Edgar Wright is in Danger; The Ant-Man Movie is Not

“I’ll get killed. … It’s snipers, they’ll kill me!”

A desperate cry for help from a major Hollywood director. For years, this epidemic has been shrouded in secrecy. Studios — the kind that make the films you love — have long held creative types, many of whom have slightly longer-than-average hair, under their thumbs. In this case, we find director Edgar Wright. You know his work, the hilarious zombie comedy Shaun of the Dead, the hilarious cop comedy Hot Fuzz, and the upcoming hilarious comic book adaptation Scott Pilgrim vs. The World.

But there’s nothing funny about Wright’s situation. The currently attached writer/director of Marvel’s Ant-Man adaptation is clearly fearing for his life. We must ask ourselves why.

The truth is that Wright talked to MTV News this week about a much talked about meeting he had with comic legend Stan Lee. He and Lee discussed the Ant-Man property at length, and set Wright up to go back to work on the project, which has been dormant while he was making Scott Pilgrim. Now that Pilgrim is finished, Wright says, he will go back to working on his second Ant-Man draft and, pending the approval of Kevin Feige and the people at Marvel, we might see an awesome little genre film sometime soon.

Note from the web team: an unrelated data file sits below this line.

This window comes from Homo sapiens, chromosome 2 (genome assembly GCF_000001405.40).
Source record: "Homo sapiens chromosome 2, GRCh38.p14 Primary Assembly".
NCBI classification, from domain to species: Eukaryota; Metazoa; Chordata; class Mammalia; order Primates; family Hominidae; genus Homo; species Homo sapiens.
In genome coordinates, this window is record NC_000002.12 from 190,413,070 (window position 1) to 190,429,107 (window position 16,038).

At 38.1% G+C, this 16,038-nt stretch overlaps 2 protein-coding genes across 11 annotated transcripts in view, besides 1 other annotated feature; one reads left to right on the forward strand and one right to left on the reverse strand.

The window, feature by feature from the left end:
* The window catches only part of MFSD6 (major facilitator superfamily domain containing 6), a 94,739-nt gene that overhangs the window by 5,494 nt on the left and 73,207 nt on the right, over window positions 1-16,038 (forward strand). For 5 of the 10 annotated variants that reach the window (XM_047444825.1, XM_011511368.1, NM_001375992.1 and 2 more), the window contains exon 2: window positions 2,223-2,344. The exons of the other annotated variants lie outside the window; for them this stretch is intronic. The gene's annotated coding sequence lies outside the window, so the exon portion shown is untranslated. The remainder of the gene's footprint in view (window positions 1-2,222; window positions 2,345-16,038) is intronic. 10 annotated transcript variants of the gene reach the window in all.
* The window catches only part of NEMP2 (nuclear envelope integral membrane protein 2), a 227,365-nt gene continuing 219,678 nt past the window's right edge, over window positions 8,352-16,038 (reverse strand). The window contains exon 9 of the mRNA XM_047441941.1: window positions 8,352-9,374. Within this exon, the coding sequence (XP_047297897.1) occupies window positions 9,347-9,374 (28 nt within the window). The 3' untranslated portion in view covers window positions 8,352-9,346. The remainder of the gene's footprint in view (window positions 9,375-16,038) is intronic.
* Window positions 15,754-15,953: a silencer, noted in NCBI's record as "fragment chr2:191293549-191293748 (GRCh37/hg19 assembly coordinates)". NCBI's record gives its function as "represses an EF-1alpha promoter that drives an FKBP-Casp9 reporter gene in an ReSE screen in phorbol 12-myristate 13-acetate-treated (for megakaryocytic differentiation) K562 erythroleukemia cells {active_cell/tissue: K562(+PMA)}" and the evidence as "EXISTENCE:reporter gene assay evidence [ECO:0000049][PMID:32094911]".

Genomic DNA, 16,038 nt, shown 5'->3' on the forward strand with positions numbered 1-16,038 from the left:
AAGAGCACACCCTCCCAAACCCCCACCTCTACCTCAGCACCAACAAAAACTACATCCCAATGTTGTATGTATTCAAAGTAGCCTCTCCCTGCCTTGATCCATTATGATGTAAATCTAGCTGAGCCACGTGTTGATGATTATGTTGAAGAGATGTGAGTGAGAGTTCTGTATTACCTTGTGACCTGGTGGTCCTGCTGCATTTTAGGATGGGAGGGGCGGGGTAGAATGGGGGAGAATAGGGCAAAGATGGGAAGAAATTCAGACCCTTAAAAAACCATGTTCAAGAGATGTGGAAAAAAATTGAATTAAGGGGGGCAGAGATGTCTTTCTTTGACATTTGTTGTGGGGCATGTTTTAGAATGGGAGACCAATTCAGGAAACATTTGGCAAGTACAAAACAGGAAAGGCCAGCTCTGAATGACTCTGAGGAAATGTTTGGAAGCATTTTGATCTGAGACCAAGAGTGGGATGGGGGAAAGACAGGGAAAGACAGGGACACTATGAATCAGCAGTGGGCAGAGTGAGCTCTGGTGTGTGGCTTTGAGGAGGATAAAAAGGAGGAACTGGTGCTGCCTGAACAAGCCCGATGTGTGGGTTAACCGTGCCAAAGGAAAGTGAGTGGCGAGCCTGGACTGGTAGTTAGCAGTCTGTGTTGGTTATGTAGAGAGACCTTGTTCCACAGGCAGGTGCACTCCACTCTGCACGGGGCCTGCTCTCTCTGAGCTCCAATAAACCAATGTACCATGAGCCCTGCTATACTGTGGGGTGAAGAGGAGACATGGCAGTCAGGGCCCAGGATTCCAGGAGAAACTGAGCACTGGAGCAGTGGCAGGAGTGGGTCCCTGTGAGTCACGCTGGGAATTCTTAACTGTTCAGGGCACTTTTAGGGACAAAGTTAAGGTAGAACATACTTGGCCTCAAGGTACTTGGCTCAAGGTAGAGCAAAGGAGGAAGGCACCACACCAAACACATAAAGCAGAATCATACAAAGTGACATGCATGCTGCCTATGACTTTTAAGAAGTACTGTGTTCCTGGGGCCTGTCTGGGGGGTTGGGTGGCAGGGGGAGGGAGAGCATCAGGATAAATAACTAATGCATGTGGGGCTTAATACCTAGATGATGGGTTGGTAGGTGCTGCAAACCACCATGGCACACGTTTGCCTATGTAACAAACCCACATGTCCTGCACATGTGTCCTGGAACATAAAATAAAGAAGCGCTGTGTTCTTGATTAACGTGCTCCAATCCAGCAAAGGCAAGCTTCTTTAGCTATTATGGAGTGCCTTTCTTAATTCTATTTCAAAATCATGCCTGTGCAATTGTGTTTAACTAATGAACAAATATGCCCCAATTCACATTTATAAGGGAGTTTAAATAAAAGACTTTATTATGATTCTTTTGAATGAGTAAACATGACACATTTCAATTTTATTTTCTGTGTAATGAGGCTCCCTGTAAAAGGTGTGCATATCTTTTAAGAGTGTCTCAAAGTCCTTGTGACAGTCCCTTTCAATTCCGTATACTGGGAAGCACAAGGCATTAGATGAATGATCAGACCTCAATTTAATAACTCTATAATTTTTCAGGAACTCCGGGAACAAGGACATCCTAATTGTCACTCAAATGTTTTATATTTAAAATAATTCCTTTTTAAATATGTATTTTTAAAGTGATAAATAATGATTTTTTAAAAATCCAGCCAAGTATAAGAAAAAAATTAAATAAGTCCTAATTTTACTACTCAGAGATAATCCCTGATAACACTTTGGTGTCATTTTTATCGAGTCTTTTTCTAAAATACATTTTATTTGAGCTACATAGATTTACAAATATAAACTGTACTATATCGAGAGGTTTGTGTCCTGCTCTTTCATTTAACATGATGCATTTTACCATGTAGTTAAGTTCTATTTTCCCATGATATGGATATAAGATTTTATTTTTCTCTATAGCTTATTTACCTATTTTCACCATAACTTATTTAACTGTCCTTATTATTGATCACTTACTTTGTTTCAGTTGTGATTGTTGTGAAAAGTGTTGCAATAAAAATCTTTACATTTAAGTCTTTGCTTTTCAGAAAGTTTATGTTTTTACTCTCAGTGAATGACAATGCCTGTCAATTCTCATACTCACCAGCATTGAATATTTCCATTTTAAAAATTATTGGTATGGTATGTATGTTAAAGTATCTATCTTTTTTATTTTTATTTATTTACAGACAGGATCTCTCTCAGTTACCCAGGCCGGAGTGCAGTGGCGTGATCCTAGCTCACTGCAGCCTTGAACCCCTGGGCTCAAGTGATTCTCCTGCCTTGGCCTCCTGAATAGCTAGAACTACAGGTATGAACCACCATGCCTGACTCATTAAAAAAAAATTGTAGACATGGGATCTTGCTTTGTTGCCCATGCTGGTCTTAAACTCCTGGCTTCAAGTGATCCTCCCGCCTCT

Said Wright: “Because that character isn’t one of their biggest properties, it’s not like a tentpole deadline. It’s more like me and Kevin [Feige] [saying], ‘Let’s make a really good script.’ We’ve always agreed on that — ‘Lets make a good script that works, that’s all about a great genre film, and that isn’t necessarily relying on anything else.'”

So that’s where we are — there’s no time table for the project, but Wright is looking to get back into the Ant-Man world now that Scott Pilgrim is on his way to mass consumption. Nom nom nom. When probed further, Wright revealed what I’ve already told you — that he clearly fear for his life. It’s frightening, I know, but this is how movies are made.

Neil Miller is the Founder and Publisher of Film School Rejects. For almost a decade, he has been talking movies on television, the radio, and the Internet. As of yet, no one has stopped him.

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